Pro Bono Management – Not Just a Job Any More
Tuesday, June 05, 2012
- Organization: ABA Center for Pro Bono Exchange
- Source: California
A couple of years ago, a couple of enthusiastic young associates from a law firm came to me. “We have a great idea!” they said. “We want to help address the terrible fact that 80% of the litigants in family court are representing themselves. We’ll go to our friends in various firms, and start a new project. We’ll get lots of attorneys to take cases!” They were so excited – they wanted to help families in crisis, and kids at risk. I wanted so badly to hug them both and send them out to fulfill this passion of theirs.
I did hug them – but then I had to sit them down to have a deflating conversation. Did they know that most law firms refuse to allow associates to take pro bono family law matters? Had they studied family law, which is notoriously complex, and did they have a plan for training and mentoring? Who were they thinking would do the extensive intake and triage work it would take to identify cases appropriate for volunteers, not to mention spend the time reaching out to their friends to place each case? Had they thought through what types of cases, at what stage in the proceedings, they wanted to take, and what scope of representation they were going to provide? Could they articulate the “core competencies” volunteer attorneys could develop with these cases, in order to be able to make the business case for the project?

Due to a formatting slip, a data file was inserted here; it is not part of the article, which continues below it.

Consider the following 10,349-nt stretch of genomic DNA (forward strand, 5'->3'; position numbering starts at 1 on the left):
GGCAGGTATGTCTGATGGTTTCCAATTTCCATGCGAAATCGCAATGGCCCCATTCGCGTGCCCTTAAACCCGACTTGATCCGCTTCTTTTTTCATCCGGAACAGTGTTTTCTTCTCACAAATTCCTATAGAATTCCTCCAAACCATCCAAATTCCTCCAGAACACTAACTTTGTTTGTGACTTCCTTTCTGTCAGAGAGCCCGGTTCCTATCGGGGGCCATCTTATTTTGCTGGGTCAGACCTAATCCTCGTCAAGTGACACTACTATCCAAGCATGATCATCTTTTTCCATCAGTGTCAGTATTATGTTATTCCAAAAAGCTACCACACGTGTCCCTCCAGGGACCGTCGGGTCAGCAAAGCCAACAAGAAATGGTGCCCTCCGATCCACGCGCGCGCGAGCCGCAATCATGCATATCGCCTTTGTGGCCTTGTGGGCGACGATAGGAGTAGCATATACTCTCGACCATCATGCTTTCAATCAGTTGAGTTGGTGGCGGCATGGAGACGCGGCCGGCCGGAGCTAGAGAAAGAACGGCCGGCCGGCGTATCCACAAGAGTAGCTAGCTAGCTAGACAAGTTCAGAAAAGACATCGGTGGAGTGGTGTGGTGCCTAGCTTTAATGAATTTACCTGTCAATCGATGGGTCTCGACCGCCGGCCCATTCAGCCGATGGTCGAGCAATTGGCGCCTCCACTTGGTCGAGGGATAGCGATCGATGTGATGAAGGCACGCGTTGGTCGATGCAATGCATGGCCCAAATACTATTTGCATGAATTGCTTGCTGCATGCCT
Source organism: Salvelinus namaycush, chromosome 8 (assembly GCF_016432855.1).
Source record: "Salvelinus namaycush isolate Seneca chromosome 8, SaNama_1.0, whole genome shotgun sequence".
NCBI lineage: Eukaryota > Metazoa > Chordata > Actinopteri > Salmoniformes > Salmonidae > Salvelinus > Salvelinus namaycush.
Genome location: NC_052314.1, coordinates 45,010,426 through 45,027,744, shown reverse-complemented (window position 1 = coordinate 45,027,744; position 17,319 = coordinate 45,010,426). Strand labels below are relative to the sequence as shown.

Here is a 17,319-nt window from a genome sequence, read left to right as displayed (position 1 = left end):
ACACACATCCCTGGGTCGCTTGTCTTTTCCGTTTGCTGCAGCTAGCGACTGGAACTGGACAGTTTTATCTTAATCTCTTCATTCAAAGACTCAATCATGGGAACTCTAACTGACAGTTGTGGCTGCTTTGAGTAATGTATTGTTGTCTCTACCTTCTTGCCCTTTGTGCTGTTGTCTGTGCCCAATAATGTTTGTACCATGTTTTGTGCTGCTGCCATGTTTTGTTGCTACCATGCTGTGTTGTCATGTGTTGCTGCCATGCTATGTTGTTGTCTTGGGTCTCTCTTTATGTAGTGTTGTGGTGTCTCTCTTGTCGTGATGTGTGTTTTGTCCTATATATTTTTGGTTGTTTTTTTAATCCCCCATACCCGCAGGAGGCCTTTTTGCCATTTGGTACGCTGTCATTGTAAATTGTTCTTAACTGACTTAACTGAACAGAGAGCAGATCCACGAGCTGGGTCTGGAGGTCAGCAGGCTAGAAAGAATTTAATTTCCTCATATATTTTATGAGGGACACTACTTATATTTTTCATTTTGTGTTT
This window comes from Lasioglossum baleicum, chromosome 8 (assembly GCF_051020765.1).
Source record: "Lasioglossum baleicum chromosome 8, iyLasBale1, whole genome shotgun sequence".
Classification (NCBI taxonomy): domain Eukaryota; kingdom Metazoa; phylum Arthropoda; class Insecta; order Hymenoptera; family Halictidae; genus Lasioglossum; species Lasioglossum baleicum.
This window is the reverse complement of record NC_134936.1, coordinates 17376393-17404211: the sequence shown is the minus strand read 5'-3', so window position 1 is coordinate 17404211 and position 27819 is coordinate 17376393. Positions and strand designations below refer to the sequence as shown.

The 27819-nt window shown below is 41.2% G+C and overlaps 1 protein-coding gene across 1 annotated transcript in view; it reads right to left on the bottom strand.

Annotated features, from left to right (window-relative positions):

The good news is that, while these questions may have made these associates somewhat crestfallen, they are a sign of the strength of our community. Pro Bono has become professionalized. A corps of intelligent and thoughtful people has developed systems, research, experience and even official Pro Bono Standards (released by theABAin 1996 and now being updated). We know a lot about what works and what doesn’t, and have significant expertise in how to run an effective and efficient pro bono program.
Follow the link to read the full article.